It's time to deconstruct treatment-failure: A randomized controlled trial of nonoperative management of uncomplicated pediatric appendicitis with antibiotics alone [Meeting Abstract]
Response to Letter to Editor: Standardized Care and Oral Antibioics on Discharge for Pediatric Perforated Appendicitis [Letter]
Increase in Pediatric Perforated Appendicitis in the New York City Metropolitan Region at the Epicenter of the COVID-19 Outbreak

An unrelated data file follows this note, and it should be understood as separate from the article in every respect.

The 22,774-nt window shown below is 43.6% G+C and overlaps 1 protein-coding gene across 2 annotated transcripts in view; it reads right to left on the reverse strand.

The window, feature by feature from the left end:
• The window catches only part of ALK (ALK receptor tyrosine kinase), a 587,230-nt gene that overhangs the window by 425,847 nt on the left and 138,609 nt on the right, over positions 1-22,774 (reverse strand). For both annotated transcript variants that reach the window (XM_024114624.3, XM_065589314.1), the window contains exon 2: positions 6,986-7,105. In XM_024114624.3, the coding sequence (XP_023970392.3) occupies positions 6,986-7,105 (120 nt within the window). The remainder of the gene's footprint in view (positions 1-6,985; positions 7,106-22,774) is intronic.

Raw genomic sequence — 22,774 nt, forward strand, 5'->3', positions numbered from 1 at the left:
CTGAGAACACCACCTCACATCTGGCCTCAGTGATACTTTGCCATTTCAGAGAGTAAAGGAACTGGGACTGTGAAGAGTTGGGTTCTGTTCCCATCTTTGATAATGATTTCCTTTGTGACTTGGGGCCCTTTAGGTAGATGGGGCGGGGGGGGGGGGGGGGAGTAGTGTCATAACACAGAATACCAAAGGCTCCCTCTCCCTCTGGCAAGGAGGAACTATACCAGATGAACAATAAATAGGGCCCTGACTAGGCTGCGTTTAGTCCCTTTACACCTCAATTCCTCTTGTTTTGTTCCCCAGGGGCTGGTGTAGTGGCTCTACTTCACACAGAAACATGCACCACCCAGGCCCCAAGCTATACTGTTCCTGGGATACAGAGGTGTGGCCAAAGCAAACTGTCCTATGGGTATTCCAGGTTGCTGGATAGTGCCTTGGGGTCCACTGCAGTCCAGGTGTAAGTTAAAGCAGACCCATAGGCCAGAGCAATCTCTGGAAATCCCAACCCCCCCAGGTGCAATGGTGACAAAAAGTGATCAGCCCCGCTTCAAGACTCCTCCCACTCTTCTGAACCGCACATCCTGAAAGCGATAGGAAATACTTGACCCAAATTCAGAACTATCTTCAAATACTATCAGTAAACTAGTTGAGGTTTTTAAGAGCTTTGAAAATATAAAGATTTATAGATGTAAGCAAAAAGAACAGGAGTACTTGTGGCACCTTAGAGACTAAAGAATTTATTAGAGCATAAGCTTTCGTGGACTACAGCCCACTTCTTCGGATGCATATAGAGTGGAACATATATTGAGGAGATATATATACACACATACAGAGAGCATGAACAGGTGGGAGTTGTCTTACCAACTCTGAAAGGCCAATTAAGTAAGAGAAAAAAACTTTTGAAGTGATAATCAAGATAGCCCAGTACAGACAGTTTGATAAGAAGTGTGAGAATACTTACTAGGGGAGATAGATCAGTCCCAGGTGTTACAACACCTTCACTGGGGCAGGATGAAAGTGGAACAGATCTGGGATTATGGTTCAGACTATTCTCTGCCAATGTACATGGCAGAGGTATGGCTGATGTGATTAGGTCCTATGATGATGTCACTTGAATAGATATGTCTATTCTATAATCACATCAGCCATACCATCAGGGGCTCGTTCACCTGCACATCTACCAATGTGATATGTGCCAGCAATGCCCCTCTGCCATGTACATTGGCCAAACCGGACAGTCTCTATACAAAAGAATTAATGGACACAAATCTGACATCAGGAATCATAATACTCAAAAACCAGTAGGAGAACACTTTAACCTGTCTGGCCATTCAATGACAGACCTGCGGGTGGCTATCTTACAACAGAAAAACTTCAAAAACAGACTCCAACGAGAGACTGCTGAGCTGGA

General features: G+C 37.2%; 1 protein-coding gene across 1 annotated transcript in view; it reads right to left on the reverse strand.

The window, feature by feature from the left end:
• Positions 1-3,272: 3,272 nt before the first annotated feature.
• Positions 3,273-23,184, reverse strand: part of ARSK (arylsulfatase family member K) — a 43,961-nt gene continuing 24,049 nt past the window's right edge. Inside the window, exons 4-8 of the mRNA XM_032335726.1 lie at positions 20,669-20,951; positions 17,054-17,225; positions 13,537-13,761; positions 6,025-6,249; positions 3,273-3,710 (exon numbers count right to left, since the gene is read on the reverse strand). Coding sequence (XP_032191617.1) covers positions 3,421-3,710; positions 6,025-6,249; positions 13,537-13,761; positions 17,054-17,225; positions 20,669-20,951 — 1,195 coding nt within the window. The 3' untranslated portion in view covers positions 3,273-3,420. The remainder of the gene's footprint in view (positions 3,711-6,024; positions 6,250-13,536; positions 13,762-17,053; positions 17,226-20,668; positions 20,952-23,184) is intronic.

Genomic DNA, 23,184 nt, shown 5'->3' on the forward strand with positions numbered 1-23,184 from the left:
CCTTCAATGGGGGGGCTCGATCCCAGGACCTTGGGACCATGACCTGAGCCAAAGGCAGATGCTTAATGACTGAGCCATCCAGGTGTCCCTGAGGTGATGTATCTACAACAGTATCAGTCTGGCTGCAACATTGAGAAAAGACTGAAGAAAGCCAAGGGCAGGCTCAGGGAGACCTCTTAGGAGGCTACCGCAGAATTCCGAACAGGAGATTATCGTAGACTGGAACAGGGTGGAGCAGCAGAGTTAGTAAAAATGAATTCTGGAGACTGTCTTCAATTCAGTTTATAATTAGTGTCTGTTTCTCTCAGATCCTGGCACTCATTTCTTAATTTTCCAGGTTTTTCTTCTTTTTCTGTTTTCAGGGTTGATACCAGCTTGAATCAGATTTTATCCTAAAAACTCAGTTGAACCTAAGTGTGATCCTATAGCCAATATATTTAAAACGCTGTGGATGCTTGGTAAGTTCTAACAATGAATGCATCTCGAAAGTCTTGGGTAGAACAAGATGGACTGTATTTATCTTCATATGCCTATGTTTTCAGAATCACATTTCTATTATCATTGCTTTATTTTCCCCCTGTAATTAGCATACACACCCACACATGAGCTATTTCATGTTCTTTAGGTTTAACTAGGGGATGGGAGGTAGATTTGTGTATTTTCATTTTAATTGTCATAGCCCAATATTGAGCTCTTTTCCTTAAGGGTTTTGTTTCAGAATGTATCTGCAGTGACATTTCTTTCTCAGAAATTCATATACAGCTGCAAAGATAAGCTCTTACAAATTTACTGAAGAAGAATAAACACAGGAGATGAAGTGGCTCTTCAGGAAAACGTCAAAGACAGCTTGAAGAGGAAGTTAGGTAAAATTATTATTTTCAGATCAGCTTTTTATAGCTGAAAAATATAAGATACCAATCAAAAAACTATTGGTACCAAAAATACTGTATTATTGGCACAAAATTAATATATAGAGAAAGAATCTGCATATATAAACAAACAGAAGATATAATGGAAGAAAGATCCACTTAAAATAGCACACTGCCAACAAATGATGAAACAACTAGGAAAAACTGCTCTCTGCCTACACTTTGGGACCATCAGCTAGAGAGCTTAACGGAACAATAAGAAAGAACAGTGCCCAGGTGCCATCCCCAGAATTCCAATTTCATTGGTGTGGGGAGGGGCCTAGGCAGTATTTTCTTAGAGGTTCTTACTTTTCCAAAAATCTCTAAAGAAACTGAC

OBJECTIVE:The aim of the study was to determine whether perforated appendicitis rates in children were influenced by the Coronavirus disease 2019 (COVID-19) surge. BACKGROUND:Disruption of care pathways during a public health crisis may prevent children from obtaining prompt assessment for surgical conditions. Progression of appendicitis to perforation is influenced by timeliness of presentation. In the context of state-mandated controls and public wariness of hospitals, we investigated the impact of the COVID-19 outbreak on perforated appendicitis in children. STUDY DESIGN/METHODS:We conducted an analysis of all children presenting to 3 hospital sites with acute appendicitis between March 1 and May 7, 2020, corresponding with the peak COVID-19 outbreak in the New York City region. Control variables were collected from the same institutions for the preceding 5 years. The primary outcome measure was appendiceal perforation. RESULTS:Fifty-five children presented with acute appendicitis over 10 weeks. Compared to a 5-year control cohort of 1291 patients, we observed a higher perforation rate (45% vs 27%, odds ratio 2.23, 95% confidence interval 1.29-3.85, P = 0.005) and longer mean duration of symptoms in children with perforations (71â€ŠÂ±â€Š39 vs 47â€ŠÂ±â€Š27â€Šh, P = 0.001) during the COVID-19 period. There were no differences in perforation rates (55% vs 59%, P = 0.99) or median length of stay (1.0 vs 3.0 days, P = 0.58) among children screening positive or negative for SARS-CoV-2. CONCLUSIONS:Children in the epicenter of the COVID-19 outbreak demonstrated higher rates of perforated appendicitis compared to historical controls. Preoperative detection of SARS-CoV-2 was not associated with inferior outcomes. Although children likely avoid much of the morbidity directly linked to COVID-19, disruption to local healthcare delivery systems may negatively impact other aspects of pediatric surgical disease.